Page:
Parkinson's disease and alzheimer's disease

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Parkinson's disease and alzheimer's disease

  1. 1. PARKINSON’S DISEASE
  2. 2. INTRODUCTION Parkinson’s disease is a chronic neurodegenerative movement disorder affecting voluntary and emotional movements and most commonly seen in the elderly, but is also found in the young and inexorably progresses leading to significant disability.
  3. 3. EPIDEMIOLOGY  Primarily a disease of the elderly  Mean age 55, Range 20 - 80 years  Juvenile parkinsonism- Less than 20 years  M/F = 3:2  Prevalence increases with age
  4. 4. PATHOPHYSIOLOGY
  5. 5. SYMPTOMS Tremors Rigidity Bradykinesia Postural instability Dementia Sialorrhoea 5
  6. 6.  Tremors – hands and head develop involuntary movements when at rest; pin-rolling sign (finger and thumb)  Muscle rigidity – arthritis-like stiffness, difficulty in bending or moving limbs; poker face  Brandykinesia – problems chewing, swallowing or speaking; difficulty in initiating movements and controlling fine movements; walking becomes difficult.  Postural instability – humped over appearance, prone to falls
  7. 7. Chemical Balance in Corpus Striatum  Excitatory Cholinergic pathway BALANCE  Inhibitory Dopaminergic pathway
  8. 8. Chemical Balance in Corpus Striatum  Excitatory Cholinergic pathway Imbalance  Inhibitory Dopaminergic pathway
  9. 9. Parkinson’s disease - Pathophysiology
  10. 10. CAUSES  Unclear, but is a number of factors: – Environmental – toxins – Free Radicals – there is a increase in postmortem brain sections – Aging – age related decline in dopamine production – Genetic – possible, no single gene identified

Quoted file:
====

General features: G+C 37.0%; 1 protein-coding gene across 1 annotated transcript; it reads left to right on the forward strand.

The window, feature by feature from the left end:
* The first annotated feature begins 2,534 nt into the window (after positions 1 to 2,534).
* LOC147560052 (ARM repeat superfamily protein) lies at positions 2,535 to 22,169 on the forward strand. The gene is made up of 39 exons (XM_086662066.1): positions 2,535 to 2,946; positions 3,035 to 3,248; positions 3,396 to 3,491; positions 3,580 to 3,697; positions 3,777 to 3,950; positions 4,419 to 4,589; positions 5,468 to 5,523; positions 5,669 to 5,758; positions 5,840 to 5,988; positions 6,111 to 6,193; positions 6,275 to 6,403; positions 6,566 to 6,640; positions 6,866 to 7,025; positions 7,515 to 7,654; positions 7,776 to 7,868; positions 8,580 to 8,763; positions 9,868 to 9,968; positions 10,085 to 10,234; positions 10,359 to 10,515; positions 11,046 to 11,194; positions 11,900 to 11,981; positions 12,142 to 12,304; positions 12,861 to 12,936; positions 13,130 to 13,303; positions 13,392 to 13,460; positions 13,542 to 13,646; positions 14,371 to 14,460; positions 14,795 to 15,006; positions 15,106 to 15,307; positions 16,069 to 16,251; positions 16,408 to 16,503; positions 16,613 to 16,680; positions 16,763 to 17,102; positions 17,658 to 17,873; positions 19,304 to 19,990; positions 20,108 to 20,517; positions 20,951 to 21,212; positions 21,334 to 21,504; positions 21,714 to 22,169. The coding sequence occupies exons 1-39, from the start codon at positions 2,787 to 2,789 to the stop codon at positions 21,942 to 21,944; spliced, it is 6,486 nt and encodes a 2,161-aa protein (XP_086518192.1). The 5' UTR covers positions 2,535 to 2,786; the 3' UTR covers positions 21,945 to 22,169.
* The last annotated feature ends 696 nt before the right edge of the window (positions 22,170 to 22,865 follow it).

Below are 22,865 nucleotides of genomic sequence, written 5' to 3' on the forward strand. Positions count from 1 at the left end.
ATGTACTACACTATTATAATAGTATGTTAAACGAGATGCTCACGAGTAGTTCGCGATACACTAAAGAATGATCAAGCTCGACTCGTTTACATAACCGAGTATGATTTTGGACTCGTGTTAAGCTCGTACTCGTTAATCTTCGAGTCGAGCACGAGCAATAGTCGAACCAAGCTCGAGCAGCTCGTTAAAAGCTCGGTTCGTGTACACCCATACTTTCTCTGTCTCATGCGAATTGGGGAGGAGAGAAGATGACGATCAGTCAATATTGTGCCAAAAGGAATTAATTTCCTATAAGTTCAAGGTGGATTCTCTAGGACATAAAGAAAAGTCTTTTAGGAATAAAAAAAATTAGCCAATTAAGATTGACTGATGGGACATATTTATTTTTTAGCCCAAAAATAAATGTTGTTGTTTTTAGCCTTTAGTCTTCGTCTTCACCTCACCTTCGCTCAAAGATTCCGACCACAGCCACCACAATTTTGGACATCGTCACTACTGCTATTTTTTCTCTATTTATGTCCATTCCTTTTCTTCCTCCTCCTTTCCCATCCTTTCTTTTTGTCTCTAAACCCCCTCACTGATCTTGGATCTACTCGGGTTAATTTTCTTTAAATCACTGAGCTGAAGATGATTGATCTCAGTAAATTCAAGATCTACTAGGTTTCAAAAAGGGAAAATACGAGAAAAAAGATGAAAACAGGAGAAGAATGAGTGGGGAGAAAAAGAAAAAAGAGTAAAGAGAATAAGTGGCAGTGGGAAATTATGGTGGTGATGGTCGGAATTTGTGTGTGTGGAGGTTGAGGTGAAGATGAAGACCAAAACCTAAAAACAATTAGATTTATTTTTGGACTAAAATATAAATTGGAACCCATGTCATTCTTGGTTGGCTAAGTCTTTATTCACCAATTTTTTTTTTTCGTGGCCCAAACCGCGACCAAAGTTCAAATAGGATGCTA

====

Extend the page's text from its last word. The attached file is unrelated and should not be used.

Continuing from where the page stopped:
11. 11. TREATMENT  The Drugs: – Dopaminergic drugs (improving dopamine functioning) • Levodopa • Dopamine receptor agonists • Amantadine • Selective monoamine oxidase B inhibitors • Catechol-O-methyltransferase inhibitors – Antimuscarinic drugs (Ach inhibitors)
  12. 12. Levodopa (Madopar & Sinemet)  Can not administer dopamine directly, as it does not cross the blood brain barrier  A natural amino acid that the brain converts into dopamine (replacement therapy) used since the 1960’s  To make it slow release, combined with benserazide (an enzyme inhibitor) to create cobeneldopa or co-careldopa (Sinemet)  Dose = 50, 100 or 200mg (12.5, 25 or 50mg)
  13. 13. Surgical treatment  Deep brain stimulation  Pallidotomy
  14. 14. ALZHEIMER’S DISEASE
  15. 15. What is Alzheimer’s disease (AD) ? Alzheimer’s disease is an neurodegenerative, irreversible, progressive brain disease that slowly destroys memory and thinking skills. Although the risk of developing AD increases with age – in most people with AD, symptoms first appear after age 60 – AD is not a part of normal aging. 15
  16. 16. PATHOLOGY  The main pathological feature of AD comprise;  Deposition of β Amyloid protein(Aβ) in selective areas of brain like cortex , hippocampus , Amygdala .  Intraneuronal neurofibriliary tangles which comprises of the aggregates of highly phosphorylated form of normal neuronal protein (Tau).  Marked decrease in choline acetytranferase and loss of cholinergic neuron in brain. 16
  17. 17. video 17
  18. 18. CURRENT TREATMENT Class Drug Nootropics Piracetam Metabolic Enhancer Nicergoline Cholinergic activators Tacrine Vasoactive central protector Pyritinol 18 03/01/2014

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